A Daughter of Light (A Light onto the World)

Being a teenager life has its problems, especially when you find yourself uprooted from the beautiful Pacific Northwest to a small rural community in Texas as did Marimar Utt. When you add to this the fact that you just moved into the town’s haunted house and now share your new home with “Casper from Hell”, then life is no freaking picnic. Marimar’s only hope for happiness and grasp on her sanity lies with Sage: a tall, handsome southern boy with a troubled life. Sage is captivated by Marimar’s petite beauty and fiery disposition and drawn to the mystery surrounding her house’s past. Unfortunately, his fascination with her house turns deadly when he manages to anger the spirit who in turn lashes out against Marimar. Together Sage and Marimar will have to uncover the spirit’s dark secret and find a way to rid her house of the evil entity before it is too late.

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9. Chapter 8-Sage

Sage 

Chapter 8

 

“Restaurante De Lemus,” Mar reads.  “Latin?”

“You like Latin food, don’t you?”

“Yeah, I love it,” she murmurs.

I’ve been waiting for over two minutes for some old lady to get in her car and drive away so I can take her spot, but she won’t stop flirting long enough to get in the damn car.  Finally, the younger guy she is with opens her door for her.  The way he caresses her tells me she’s a cougar.  It makes me want to vomit.  She could be his grandmother.  She must be rich, why else would he be with her.  Bee’s to honey.

I pull in and shut off the engine.

“Do you think I should take my sweater?”

“Umm, yeah.  You might want one, restaurants are usually kind of chilly.”

“Kay.”

I hold open the door and we enter a waiting area with leather chairs lining both sides.  The room is much cooler than outside, just as was expected.  I hold open the second set of doors which opens to the restaurant itself; it’s cooler still.  I’m glad I advised her to bring her sweater.  The receptionist greets us warmly.  I ask for a private table in the non-smoking section.  She takes us to a quiet table in the back.  Good, more private.  I won’t have to be bothered by the hum of voices or the clatter of utensils meeting dining ware.

I pull out her chair for her before I get seated.

“Someone will be with you momentarily.”

“Okay, thanks.”

A few seconds later a waiter appears giving us our menus.  He gives us a few minutes to figure out what we’re going to order while he tends to some of the other tables.

“May I take your orders?”

“I’ll have the Enchilada Grande and a coke,” I say to the waiter as I hand him my menu.

“And you miss?”

“The same please, thank you.”  He nods and walks away.

“So, how do you like the place?”  The place is big, nice, and expensive.  The tables in the area closest to us are circular and covered in pristine cloth like ours.  The room is lit by little lamps that dangle above the table.  The walls have murals of Latin girls dancing and what not.  The waiters and waitresses are all young and most of them good-looking.  I was concerned about having a waiter instead of a waitress, but my luck seemed to change because he was ugly.  No competition there.  I would have liked to take her to a nicer restaurant, but I can’t afford it and besides; if I use all my spending money I won’t be able to take her anyplace else.  Marimar’s looking around the room taking it all in.

“It’s nice, thank you.  You know, you didn’t have to go all out.  A burger place would have sufficed.” 

I know, stop reminding me.  “It’s fine.  Don’t worry, besides, you are totally worth it.”  She blushes, the color of her cheeks turn to a rosy red, her eyelids drop revealing her long black eyelashes as she tucks a strand of her hair behind her ear.

“Here are your two cokes; the meal will be out in just a few minutes.”  Just before the waiter turns to leave, he takes a look over at Marimar not realizing that I am watching.  Mar doesn’t seem to notice, she’s taking a long draw from her coke.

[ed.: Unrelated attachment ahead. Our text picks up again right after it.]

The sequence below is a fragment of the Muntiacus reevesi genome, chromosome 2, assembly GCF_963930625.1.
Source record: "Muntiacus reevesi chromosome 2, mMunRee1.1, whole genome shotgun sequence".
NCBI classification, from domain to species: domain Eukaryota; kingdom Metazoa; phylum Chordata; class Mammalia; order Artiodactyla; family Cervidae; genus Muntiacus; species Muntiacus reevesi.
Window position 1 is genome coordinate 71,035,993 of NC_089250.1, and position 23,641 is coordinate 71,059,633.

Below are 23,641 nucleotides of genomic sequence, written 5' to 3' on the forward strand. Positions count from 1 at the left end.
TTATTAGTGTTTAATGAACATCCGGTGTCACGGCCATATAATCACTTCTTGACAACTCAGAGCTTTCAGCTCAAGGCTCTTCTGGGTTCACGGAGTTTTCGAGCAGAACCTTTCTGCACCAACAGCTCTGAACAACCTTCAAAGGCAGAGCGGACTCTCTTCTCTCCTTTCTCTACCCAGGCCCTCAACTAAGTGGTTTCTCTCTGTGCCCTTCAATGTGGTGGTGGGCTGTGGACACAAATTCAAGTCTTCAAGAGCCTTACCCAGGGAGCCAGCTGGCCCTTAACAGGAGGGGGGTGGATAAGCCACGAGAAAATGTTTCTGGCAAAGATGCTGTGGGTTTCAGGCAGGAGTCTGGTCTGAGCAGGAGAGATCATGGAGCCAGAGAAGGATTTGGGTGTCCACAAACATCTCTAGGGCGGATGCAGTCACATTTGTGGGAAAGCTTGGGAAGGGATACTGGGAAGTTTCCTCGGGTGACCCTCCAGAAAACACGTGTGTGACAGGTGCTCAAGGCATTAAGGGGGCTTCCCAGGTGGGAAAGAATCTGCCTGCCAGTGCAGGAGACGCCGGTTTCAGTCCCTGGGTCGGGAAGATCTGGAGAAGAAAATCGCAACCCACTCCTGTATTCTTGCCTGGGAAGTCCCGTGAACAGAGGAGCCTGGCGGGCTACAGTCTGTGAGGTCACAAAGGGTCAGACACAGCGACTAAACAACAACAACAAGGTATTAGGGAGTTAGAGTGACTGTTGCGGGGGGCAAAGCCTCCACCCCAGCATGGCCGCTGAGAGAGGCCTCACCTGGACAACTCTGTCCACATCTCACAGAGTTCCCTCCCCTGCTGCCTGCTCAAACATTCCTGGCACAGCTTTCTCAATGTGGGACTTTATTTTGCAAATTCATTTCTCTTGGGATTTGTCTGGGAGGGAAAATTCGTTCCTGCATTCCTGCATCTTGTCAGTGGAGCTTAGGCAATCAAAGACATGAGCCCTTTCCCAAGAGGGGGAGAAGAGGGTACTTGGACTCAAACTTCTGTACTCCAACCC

I sip my coke trying to think about what to say, when Marimar starts to speak. 

“How did you know about this restaurant?”

“A friend of mine told me about it.”

“Ah.”

“Why do you ask?”

“I just thought that you might have taken your ex here.”

“Nope.  Never been here in my life,” I respond.  “Let me ask you a question?”

“Shoot.”

“Is this your first date?”

“What makes you think that?”

“First of all, girls don’t usually say you can take me for a burger, that’s not how it works.  Now I figure you either had some crappy boyfriends or you haven’t ever dated.  That, and every other guy who ever tried to ask you out is buried in the basement of your old house.”  Mar laughed so loud I could tell she embarrassed herself.  I love her laugh. 

“You’re very perceptive,” she says still chuckling. 

“Mmm-hmm.  Why is that?  I mean I bet — I mean I know you had a lot of guys interested in you?”

“I wasn’t interested.”

“Picky?”

“No.”

“So, you’re telling me you weren’t interested in one guy?  And you say you aren’t picky?”

“That’s what I said.”

“Mmm-hmm, sure.”  She rolls her eyes — that seems to be a habit of hers — and takes another long sip of her coke.  “Alrighty then, let me ask you another question.”  I hesitate. 

“Go ahead.” 

It’s too late, man.  You already caught her attention.  You have to ask her now.

“Why did you accept my offer?”  It’s her turn to hesitate.

“I accepted because … I thought you might be a nice guy and you don’t seem like a wuss.  You still took me out even after you met Papa.  All of the guys that knew my Papa wouldn’t even think about asking me out —”  She stops suddenly, like she hadn’t meant to say that last part.  That took me for a loop.  So she wasn’t being picky.  Nobody had ever asked her.

“How can that be?” I ask, beside myself.  I should have probably left it at that.

“Like I said, they were all too afraid to ask with Papa around giving them the third degree,” Mar says carelessly as she flips strands of curls back behind her shoulder.

“That’s understandable.”

“That’s why he put out all the stops for you.  He wanted to see if you were going to go anywhere.” 

I’m not going anywhere, I think.  Before I can say anything our waiter shows up with our food.

“Here are your orders, call me if you need anything.”  He directed that last part to Marimar.

“Thank you,” we both reply.  Marimar straightens up in her seat and takes the utensils off of the napkin and places them onto either side of her plate, she places her napkin down onto her lap.